EText-No. 10108 Title: A Treatise of Daunses, Wherin It is Shewed, That They Are as It Were Accessories and Dependants (Or Thynges Annexed) to Whoredome – Where Also by the Way is Touched and Proued, That Playes Are Ioyned and Knit Togeather in a Rancke or Rowe with Them (1581) Author: Anonymous Language:English Link:cache/generated/10108/pg10108.epub
EText-No. 10108 Title: A Treatise of Daunses, Wherin It is Shewed, That They Are as It Were Accessories and Dependants (Or Thynges Annexed) to Whoredome – Where Also by the Way is Touched and Proued, That Playes Are Ioyned and Knit Togeather in a Rancke or Rowe with Them (1581) Author: Anonymous Language:English Link:cache/generated/10108/pg10108.html.utf8
EText-No. 10108 Title: A Treatise of Daunses, Wherin It is Shewed, That They Are as It Were Accessories and Dependants (Or Thynges Annexed) to Whoredome – Where Also by the Way is Touched and Proued, That Playes Are Ioyned and Knit Togeather in a Rancke or Rowe with Them (1581) Author: Anonymous Language:English Link:cache/generated/10108/pg10108.mobi
EText-No. 10108 Title: A Treatise of Daunses, Wherin It is Shewed, That They Are as It Were Accessories and Dependants (Or Thynges Annexed) to Whoredome – Where Also by the Way is Touched and Proued, That Playes Are Ioyned and Knit Togeather in a Rancke or Rowe with Them (1581) Author: Anonymous Language:English Link:1/0/1/0/10108/10108.zip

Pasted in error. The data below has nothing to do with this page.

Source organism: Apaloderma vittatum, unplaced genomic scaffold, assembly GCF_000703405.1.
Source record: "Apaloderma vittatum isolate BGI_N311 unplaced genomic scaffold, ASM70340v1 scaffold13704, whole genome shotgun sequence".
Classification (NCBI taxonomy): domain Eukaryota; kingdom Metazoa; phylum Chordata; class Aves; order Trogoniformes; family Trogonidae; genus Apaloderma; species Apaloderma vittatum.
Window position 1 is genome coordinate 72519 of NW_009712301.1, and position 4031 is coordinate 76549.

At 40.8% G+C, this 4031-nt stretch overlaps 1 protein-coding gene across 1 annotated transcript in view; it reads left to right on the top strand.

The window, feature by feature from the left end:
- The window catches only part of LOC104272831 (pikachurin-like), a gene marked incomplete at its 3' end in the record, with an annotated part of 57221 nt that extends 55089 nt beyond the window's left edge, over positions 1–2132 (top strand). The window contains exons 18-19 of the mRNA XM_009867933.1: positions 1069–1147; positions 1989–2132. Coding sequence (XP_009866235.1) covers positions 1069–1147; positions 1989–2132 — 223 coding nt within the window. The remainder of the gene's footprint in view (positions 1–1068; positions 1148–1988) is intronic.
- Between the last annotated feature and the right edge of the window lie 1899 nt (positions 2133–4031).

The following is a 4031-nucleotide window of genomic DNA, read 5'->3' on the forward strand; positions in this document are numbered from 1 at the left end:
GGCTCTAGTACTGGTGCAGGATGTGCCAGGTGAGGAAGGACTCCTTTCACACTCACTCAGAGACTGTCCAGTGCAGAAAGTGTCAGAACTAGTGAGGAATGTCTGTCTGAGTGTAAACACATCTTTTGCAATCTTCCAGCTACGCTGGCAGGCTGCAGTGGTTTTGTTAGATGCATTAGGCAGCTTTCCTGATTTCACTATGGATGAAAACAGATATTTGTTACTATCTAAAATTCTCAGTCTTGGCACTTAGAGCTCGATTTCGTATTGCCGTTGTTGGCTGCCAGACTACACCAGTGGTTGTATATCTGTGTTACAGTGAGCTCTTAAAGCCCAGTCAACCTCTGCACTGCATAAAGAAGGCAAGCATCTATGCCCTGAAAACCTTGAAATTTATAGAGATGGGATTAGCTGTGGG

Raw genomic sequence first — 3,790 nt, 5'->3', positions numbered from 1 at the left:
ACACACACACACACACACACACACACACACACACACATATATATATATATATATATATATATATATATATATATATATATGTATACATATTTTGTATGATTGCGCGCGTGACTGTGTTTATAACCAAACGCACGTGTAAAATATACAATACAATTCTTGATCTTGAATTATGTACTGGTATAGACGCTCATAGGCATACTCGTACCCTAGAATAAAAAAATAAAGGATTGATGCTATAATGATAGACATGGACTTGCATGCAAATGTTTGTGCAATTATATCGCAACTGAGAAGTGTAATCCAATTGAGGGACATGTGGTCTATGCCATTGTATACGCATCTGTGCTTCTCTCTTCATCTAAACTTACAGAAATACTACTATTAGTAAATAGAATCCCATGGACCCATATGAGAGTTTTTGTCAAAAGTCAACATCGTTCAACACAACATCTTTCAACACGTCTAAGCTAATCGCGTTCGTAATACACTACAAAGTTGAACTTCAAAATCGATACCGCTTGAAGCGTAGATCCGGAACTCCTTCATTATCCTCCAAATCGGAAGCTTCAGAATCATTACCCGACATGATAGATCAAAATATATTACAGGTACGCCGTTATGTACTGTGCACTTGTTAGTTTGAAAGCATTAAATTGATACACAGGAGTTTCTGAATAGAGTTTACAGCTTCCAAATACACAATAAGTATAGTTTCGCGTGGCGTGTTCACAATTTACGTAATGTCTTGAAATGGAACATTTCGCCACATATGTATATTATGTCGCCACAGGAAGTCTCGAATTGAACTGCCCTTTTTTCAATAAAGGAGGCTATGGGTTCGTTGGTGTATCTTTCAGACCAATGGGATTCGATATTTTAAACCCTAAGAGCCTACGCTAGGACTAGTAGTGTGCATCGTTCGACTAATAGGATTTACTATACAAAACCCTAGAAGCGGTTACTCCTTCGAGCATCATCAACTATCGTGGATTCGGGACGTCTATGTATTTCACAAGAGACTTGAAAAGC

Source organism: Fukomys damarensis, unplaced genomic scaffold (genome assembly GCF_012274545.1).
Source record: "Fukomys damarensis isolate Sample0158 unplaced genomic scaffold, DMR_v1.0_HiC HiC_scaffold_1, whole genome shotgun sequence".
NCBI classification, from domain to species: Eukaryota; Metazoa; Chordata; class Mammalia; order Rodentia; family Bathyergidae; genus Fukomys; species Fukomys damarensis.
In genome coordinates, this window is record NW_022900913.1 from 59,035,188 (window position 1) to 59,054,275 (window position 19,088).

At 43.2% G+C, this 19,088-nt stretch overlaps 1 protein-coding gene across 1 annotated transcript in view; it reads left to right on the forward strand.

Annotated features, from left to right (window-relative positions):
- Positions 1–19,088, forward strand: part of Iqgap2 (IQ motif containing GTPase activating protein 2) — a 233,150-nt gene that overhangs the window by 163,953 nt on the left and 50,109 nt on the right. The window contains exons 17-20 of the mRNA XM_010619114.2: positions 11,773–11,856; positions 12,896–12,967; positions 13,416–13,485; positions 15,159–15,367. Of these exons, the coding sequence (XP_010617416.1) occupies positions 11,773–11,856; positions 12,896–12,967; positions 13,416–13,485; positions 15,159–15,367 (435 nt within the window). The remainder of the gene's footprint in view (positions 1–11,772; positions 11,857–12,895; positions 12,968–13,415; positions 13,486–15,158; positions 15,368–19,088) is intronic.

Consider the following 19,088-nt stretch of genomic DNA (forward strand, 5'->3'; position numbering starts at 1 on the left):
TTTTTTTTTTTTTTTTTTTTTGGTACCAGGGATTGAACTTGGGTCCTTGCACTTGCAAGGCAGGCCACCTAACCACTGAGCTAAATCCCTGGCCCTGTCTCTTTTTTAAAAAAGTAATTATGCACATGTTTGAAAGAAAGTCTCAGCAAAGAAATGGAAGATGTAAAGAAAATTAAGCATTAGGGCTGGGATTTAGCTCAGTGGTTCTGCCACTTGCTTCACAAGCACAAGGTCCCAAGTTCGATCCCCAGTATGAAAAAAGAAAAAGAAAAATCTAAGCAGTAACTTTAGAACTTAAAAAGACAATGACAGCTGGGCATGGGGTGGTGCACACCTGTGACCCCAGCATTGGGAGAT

I sing of a maiden that matchless is, but what maiden? A rosy-cheeked milkmaid treading the dawn dew as she goes out to milk her cows? A fine lady sighing at the window of castle tower? Or Our Lady, Queen of Heaven, Mother of God and Star ofthe Sea? It has been said that in mediaeval poetry you often cannot tell whether the poet is talking about his mistress or the Virgin Mary, and indeed that is neatly borne out in the lyrics of tracks 3 and 4 here, which use exactly the same imagery of a knight swearing fealty to his liege-lord – ?I am thy man, hand and foot, day and night? – to express devotion to Mary, and to a lover, respectively.
Erotic love and spiritual love sat easily together in the mediaeval mind in a way that they have not done since. Conventional history would explain that the language of mediaeval courtly love suited devotional poetry because courtly love was love from afar, never to be attained or consummated, having its origins in the feelings of young squires for the castle chatelaine whose lord was away fighting the crusades, perhaps. Later, a wedge was driven between romance and religion, firstly by the Protestant reformation ofthe 16th century, which sharply demoted the female principle in Christianity, banishing the mystical, magical, sensual, ritual, decorative and emotional aspects of faith; and secondly by scientific rationalism.
Today of course, Darwinism and neurochemistry tell us, rather unsentimentally, that romantic love is associated with the hormones oxytocin and vasopressin, and is part of a strategy evolved to ensure strong pair-bonding between the parents ofthe vulnerable human infant, while religious experience may be related to the hormone dimethyltriptamine, and the stimulation ofthe right temporal lobe ofthe brain.Yet for all that, could it be that the mediaevals, rather than being merely foolish and unreflective, were simply rather more honest than we are, in acknowledging the overlap between different types of love and beauty, sacred and secular, which in our modern prudery we feel embarrassed about? Many a new mother must have been surprised to discover that the strongest and purest love of all, of a mother for her child, can feel like a romantic, even erotic attachment.